WATCH OUT FOR KNOWN PITFALLS: I know darn well that I have a problem resisting "rare" food. If I am on vacation, or if it's Thanksgiving, or if I'm at the house of a friend I only see once a year and there's something special on the menu (an exotic dessert? I'm looking at you key lime pie/ aforementioned Great Gram-Gram's Apple Pie/ my best friend's tiramisu) I am going to eat SEVENTEEN HELPINGS BECAUSE I MIGHT NOT EVER EVER EAT IT AGAIN IN MY LIFE. It's pretty obvious that, in those cases, I am not eating because I am hungry or even particularly because I want to, I'm eating because I have an emotional connection to the food that's being served. In this case, knowing is half the battle.
SATISFY WITH THE GOOD STUFF FIRST: I may be vulnerable to those "rare foods", but I also know that I won't get crazy-eyed over them if I'm already physically satisfied. Good snack choices throughout the day and filling up on protein (lots of protein!) and veggies at mealtimes keep dessert temptations minimal, even emotionally loaded ones. If I'm already happily sated from turkey, heaps of roasted veggies, and reasonable portions of mashed sweet potatoes, a sliver of a few special treats top the meal off beautifully. It's a win-win: I get to enjoy some of these special foods AND I have stacked the deck so that I will be far less likely to eat until I can't move.
[photo: blue sage]
GIVE YOURSELF AN ADVANTAGE: What if your family gathering consists of foods that you would never in a million years dream of having in your house? Well, prepare or purchase and bring along at least one healthy dish to share so that you can easily pass on the gravy-from-a-packet and potatoes-from-a-box. My pal Jenn told me that she always brings roasted brussels sprouts to her family's Thanksgiving, just to amp up the available veggies factor regardless of what's already on the table. See if you can get a glimpse at what's being served before you sit down. Worst case scenario? Revisit that neglected crudités tray between dinner and dessert and look to your healthy snack stash (Quest bars in pockets?) to satisfy. One caveat - go easy on the cheese in cheese trays. Cheese is a great source of protein but it ain't lean protein. Five pieces of veg for every one chunk of cheese is a good rule of thumb. Let someone else have the crackers.
3) You're There to Relax, So Relax Already
YOU'RE HUMAN: OK so you ate one (or two, or three...) more cookies than originally planned. You weren't able to hold off Aunt Marge and now you have eaten so much apple pie it's leaking out your ears. You succumbed to the spread of prepackaged, sodium-laden, high fructose corn syrup spiked delicacies and now you're slipping into a chemical food coma. SO WHAT? It's one day out of the year, it's one unintended cookie after months and months of smart meal planning, it's one week when you aren't hitting the gym. In the grand scheme of life, it's No Big Deal. Get back into your normal flow as soon as you can, and get on with being awesome!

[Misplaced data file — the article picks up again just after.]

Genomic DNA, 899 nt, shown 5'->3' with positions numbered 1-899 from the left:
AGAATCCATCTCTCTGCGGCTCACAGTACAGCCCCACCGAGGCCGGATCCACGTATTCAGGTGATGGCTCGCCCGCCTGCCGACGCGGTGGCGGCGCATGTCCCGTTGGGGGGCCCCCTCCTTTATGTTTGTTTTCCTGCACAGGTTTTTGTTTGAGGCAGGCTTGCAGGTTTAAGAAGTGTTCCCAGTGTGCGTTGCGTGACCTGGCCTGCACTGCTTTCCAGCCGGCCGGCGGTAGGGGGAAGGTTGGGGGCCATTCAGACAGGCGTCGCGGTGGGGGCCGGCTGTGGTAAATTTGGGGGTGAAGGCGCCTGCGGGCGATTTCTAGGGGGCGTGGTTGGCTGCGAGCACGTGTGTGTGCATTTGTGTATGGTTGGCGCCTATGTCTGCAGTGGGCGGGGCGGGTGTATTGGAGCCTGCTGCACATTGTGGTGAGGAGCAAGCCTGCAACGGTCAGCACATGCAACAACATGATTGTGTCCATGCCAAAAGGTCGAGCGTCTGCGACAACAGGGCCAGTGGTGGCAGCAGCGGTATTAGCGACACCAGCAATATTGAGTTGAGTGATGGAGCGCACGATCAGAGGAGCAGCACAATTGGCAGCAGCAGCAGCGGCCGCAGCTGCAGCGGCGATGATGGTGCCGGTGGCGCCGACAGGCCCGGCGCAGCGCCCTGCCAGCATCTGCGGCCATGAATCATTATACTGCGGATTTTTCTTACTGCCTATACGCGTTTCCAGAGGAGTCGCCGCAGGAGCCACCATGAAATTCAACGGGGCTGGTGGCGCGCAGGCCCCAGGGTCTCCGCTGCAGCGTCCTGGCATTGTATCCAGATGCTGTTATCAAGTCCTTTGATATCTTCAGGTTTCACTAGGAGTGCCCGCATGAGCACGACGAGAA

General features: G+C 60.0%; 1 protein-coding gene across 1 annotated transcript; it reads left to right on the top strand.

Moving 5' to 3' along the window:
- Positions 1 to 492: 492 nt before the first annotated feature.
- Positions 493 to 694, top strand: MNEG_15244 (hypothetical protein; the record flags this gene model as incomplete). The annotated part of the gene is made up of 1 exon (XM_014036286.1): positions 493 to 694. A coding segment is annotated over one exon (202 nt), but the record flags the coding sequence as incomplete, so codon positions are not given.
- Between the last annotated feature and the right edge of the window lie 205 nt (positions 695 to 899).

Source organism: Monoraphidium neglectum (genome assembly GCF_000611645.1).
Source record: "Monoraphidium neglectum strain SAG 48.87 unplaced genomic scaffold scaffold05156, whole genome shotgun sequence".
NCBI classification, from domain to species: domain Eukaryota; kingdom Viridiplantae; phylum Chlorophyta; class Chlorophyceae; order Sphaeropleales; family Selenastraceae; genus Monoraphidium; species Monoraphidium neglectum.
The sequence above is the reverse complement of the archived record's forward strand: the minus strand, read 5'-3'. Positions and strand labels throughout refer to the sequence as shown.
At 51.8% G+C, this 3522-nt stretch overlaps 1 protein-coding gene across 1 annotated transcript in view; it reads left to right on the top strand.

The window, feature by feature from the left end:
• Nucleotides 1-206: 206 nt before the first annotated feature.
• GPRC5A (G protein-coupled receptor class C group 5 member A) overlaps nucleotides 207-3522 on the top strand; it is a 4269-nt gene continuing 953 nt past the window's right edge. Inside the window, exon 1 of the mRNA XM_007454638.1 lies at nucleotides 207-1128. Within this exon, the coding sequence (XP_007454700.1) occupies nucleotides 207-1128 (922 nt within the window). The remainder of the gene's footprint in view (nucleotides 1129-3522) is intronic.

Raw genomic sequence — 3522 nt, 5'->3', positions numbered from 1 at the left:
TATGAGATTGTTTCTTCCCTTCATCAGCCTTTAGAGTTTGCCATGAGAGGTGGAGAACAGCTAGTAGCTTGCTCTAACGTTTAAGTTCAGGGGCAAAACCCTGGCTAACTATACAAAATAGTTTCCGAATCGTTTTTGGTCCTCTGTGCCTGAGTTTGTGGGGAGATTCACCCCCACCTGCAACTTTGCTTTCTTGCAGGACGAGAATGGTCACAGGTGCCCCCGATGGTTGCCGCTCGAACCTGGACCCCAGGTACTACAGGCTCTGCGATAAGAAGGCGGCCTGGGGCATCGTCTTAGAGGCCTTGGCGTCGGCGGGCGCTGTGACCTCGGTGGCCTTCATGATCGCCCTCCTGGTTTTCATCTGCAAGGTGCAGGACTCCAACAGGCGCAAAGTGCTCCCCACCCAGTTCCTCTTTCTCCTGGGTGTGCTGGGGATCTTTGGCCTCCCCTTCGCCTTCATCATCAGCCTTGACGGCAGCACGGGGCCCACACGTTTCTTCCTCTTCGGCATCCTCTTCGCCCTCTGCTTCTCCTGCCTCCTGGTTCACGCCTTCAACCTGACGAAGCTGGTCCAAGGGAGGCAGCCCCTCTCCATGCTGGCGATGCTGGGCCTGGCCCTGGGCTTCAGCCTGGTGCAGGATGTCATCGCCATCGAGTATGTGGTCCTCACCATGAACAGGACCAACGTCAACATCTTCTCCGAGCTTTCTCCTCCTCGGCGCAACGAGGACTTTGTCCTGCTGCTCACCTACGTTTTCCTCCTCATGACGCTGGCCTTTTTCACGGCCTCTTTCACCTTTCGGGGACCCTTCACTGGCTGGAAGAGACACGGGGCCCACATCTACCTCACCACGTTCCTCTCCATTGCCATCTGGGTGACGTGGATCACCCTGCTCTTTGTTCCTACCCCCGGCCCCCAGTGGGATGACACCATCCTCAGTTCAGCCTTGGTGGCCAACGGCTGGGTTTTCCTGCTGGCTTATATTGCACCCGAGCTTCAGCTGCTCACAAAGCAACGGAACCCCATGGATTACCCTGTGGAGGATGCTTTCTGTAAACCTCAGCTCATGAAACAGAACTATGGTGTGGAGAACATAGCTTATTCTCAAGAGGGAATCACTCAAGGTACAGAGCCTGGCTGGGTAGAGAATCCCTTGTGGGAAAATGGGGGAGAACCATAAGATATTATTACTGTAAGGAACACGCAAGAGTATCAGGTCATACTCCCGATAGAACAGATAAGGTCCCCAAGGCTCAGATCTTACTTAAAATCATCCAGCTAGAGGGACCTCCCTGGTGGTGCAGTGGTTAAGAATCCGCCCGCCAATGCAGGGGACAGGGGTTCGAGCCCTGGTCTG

ENJOY THE SPECIAL MOMENTS: Just because holidays revolve around the making and eating of food doesn't mean you have to make that the ONLY special element. Plan for fun events that have nothing to do with food. Organize a snowball fight, a hike, or a family Olympics. If you're artistic, plan a craft to do with the kids (and/or the adults). If your family is gregarious, bring along and suggest a parlor game like Apples to Apples, Pictionary, or (if your family is REALLY special) Cards Against Humanity. Suggest everyone go over to Grandma's house and decorate her Christmas tree. Go see the small-town holiday parade. Make new memories!
ABOVE ALL, REMEMBER THAT FOOD IS FUEL, NOT FRIEND: Eating can be an emotionally charged thing for many of us. It's hard, especially around the holidays, to remind yourself of this fact. Remember that while food might be a physical representation of the love and care that went into its preparation, it's not a literal substitute for the person who made it. Appreciate the unique flavors and textures of food that you only eat once a year, but focus more on your appreciation of the people who made that food, and acknowledge the reasons that they prepared the food for you: they want you to be fed, to enjoy yourself, and they want to celebrate the unity that comes with breaking bread with others.
So as we approach the eat-fest that is Thanksgiving, soon to be followed by the eat-fest that is DECEMBER, square your shoulders, hold your head high, nibble a cookie or two, and pass the veggies, please!
About the Author
Dawn the Brawn is a former total couch potato turned quasi-athlete currently on a five year gym bender that shows no sign of stopping. She has a background in heavy strength training and has set several USAPL VA state records. She is a firm believer in working on the mental and spiritual side of one's self alongside one's corporal form, and encourages others to find exercises that are sources of delight and enjoyment rather than drudgery and self-flagellation. Her favorite exercises include hill sprints, Kroc rows, and hot yoga.